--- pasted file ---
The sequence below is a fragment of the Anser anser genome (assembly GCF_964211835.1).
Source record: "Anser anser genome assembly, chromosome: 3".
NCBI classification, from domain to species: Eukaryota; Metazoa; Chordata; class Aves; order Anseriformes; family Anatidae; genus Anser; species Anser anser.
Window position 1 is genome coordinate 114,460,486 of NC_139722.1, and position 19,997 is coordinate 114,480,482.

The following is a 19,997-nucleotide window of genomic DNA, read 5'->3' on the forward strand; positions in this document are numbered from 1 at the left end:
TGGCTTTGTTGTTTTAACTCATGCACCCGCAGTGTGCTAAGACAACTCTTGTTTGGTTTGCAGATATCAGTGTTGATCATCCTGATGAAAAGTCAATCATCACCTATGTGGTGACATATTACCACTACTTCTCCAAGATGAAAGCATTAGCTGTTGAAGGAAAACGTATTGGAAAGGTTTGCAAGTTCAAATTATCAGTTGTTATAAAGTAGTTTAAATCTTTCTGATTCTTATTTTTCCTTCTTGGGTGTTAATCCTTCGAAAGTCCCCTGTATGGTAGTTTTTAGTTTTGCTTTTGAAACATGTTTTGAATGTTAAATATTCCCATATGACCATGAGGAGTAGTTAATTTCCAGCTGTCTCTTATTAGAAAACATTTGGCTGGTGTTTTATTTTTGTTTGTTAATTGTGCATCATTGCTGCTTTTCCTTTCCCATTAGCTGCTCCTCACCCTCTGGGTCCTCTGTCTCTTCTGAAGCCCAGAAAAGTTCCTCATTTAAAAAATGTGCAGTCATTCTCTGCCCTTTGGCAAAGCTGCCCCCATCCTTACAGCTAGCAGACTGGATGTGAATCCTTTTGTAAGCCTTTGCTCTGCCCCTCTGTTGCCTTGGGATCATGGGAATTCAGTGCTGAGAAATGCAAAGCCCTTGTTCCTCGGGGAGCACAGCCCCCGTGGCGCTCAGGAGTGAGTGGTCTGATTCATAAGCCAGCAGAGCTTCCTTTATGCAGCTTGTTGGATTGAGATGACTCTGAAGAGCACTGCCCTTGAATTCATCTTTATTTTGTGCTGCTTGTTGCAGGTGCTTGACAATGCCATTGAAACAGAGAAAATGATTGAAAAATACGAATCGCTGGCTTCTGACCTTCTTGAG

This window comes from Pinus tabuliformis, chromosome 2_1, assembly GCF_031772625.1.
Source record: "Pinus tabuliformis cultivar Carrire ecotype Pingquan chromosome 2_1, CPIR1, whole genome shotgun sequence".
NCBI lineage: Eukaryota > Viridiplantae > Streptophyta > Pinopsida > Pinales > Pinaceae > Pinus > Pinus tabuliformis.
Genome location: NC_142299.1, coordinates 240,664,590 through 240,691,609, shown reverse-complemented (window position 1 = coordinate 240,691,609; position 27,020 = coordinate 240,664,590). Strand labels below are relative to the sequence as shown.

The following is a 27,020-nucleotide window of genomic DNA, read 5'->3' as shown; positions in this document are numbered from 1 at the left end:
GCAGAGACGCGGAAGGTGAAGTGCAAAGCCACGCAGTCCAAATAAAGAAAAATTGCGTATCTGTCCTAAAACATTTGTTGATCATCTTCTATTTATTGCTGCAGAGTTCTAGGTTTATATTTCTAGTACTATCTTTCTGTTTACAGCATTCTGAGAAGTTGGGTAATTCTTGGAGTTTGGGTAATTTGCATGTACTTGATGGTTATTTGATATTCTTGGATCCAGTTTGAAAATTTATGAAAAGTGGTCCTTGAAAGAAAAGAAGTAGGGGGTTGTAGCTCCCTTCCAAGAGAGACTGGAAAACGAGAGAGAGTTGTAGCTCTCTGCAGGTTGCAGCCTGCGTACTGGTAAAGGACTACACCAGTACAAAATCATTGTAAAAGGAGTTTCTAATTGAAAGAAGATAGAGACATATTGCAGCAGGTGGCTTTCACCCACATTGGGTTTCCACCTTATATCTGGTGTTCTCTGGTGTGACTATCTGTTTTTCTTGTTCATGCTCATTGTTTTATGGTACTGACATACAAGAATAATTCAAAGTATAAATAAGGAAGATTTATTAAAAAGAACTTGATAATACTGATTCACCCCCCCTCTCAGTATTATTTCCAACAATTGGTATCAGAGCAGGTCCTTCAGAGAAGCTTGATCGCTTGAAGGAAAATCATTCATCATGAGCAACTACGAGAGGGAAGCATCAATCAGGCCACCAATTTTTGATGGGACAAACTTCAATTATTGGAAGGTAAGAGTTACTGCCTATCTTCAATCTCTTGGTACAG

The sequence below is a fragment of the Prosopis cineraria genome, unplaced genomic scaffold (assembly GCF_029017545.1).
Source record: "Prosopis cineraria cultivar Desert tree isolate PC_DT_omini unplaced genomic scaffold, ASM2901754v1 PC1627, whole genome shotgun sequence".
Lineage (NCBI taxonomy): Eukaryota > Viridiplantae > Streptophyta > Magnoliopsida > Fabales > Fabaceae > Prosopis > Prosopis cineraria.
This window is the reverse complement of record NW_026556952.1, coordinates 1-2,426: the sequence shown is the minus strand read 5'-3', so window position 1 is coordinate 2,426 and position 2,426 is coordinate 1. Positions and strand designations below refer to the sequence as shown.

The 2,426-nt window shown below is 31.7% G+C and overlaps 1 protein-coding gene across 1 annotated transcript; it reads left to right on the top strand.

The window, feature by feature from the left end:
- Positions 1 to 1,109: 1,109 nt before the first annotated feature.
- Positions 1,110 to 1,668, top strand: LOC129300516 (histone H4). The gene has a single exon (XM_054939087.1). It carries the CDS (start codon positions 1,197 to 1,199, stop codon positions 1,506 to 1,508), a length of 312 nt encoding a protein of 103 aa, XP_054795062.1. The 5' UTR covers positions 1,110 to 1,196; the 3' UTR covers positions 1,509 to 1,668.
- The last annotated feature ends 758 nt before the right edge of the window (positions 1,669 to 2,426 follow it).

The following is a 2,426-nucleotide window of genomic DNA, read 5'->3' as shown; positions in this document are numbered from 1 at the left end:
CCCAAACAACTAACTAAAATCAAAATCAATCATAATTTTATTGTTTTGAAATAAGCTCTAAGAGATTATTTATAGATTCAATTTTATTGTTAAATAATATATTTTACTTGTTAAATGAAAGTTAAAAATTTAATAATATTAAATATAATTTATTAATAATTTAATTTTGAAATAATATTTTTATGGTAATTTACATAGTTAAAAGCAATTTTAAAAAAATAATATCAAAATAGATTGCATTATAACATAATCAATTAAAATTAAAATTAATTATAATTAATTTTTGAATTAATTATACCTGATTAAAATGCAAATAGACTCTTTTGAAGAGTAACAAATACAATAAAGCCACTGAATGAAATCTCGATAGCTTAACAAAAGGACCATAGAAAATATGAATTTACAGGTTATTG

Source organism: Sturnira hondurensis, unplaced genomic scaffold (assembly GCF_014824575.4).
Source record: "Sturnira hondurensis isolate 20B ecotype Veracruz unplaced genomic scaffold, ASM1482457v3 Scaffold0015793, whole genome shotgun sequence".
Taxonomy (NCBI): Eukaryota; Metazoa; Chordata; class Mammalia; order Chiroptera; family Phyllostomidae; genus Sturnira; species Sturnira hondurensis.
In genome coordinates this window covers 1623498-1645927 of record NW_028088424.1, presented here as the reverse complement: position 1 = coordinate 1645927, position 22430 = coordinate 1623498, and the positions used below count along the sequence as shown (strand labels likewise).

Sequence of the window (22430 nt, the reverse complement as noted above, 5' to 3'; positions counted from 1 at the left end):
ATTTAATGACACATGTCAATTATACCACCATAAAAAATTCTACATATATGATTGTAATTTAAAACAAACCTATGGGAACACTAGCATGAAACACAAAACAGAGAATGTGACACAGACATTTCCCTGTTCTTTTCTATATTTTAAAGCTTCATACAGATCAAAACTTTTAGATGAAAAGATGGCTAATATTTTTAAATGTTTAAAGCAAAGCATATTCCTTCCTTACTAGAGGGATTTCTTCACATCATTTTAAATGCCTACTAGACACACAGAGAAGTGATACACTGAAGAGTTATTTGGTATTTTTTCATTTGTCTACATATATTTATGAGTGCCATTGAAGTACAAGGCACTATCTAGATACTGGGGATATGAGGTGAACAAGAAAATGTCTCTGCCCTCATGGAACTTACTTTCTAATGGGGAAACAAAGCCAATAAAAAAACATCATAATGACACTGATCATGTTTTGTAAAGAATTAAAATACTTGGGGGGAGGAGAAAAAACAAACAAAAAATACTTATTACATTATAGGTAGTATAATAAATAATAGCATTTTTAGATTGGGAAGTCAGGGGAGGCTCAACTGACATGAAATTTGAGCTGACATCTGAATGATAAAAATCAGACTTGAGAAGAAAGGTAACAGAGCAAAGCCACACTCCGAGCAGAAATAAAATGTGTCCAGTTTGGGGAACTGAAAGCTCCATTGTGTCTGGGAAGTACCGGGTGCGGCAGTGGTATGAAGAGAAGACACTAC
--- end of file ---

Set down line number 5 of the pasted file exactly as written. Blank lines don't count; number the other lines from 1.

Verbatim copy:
The following is a 19,997-nucleotide window of genomic DNA, read 5'->3' on the forward strand; positions in this document are numbered from 1 at the left end: